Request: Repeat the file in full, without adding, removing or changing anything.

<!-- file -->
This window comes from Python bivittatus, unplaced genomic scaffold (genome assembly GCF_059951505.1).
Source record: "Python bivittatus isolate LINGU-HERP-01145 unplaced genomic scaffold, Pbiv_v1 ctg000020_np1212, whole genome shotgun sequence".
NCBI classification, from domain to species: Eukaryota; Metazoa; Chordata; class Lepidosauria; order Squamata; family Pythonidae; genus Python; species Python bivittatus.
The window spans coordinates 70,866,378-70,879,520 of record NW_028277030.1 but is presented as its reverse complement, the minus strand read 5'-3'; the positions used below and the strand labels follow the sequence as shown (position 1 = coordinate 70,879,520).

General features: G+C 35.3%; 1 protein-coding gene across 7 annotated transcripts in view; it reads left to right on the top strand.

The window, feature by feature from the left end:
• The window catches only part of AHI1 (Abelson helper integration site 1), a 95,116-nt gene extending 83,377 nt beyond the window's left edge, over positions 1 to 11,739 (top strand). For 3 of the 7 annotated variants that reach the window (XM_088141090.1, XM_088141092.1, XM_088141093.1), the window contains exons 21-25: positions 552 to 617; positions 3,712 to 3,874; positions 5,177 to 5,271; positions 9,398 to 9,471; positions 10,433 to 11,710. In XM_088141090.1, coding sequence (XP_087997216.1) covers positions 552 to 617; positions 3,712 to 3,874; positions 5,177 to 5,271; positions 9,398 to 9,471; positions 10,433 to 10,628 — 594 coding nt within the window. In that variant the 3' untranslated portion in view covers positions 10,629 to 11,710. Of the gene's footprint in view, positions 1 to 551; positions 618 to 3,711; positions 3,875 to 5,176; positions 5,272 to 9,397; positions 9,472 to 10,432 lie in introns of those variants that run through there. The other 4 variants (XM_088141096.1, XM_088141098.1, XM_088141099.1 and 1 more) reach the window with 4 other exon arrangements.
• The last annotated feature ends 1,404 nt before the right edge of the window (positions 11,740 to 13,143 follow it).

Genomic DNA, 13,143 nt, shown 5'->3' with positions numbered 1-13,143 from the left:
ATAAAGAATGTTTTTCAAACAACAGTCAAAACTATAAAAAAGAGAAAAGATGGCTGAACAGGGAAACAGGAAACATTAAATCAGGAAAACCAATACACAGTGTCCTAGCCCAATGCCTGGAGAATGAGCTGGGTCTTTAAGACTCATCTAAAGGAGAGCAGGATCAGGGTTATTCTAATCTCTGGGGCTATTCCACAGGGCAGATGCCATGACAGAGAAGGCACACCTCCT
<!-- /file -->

This window comes from Python bivittatus, unplaced genomic scaffold (genome assembly GCF_059951505.1).
Source record: "Python bivittatus isolate LINGU-HERP-01145 unplaced genomic scaffold, Pbiv_v1 ctg000020_np1212, whole genome shotgun sequence".
NCBI classification, from domain to species: Eukaryota; Metazoa; Chordata; class Lepidosauria; order Squamata; family Pythonidae; genus Python; species Python bivittatus.
The window spans coordinates 70,866,378-70,879,520 of record NW_028277030.1 but is presented as its reverse complement, the minus strand read 5'-3'; the positions used below and the strand labels follow the sequence as shown (position 1 = coordinate 70,879,520).

General features: G+C 35.3%; 1 protein-coding gene across 7 annotated transcripts in view; it reads left to right on the top strand.

The window, feature by feature from the left end:
• The window catches only part of AHI1 (Abelson helper integration site 1), a 95,116-nt gene extending 83,377 nt beyond the window's left edge, over positions 1 to 11,739 (top strand). For 3 of the 7 annotated variants that reach the window (XM_088141090.1, XM_088141092.1, XM_088141093.1), the window contains exons 21-25: positions 552 to 617; positions 3,712 to 3,874; positions 5,177 to 5,271; positions 9,398 to 9,471; positions 10,433 to 11,710. In XM_088141090.1, coding sequence (XP_087997216.1) covers positions 552 to 617; positions 3,712 to 3,874; positions 5,177 to 5,271; positions 9,398 to 9,471; positions 10,433 to 10,628 — 594 coding nt within the window. In that variant the 3' untranslated portion in view covers positions 10,629 to 11,710. Of the gene's footprint in view, positions 1 to 551; positions 618 to 3,711; positions 3,875 to 5,176; positions 5,272 to 9,397; positions 9,472 to 10,432 lie in introns of those variants that run through there. The other 4 variants (XM_088141096.1, XM_088141098.1, XM_088141099.1 and 1 more) reach the window with 4 other exon arrangements.
• The last annotated feature ends 1,404 nt before the right edge of the window (positions 11,740 to 13,143 follow it).

Genomic DNA, 13,143 nt, shown 5'->3' with positions numbered 1-13,143 from the left:
ATAAAGAATGTTTTTCAAACAACAGTCAAAACTATAAAAAAGAGAAAAGATGGCTGAACAGGGAAACAGGAAACATTAAATCAGGAAAACCAATACACAGTGTCCTAGCCCAATGCCTGGAGAATGAGCTGGGTCTTTAAGACTCATCTAAAGGAGAGCAGGATCAGGGTTATTCTAATCTCTGGGGCTATTCCACAGGGCAGATGCCATGACAGAGAAGGCACACCTCCT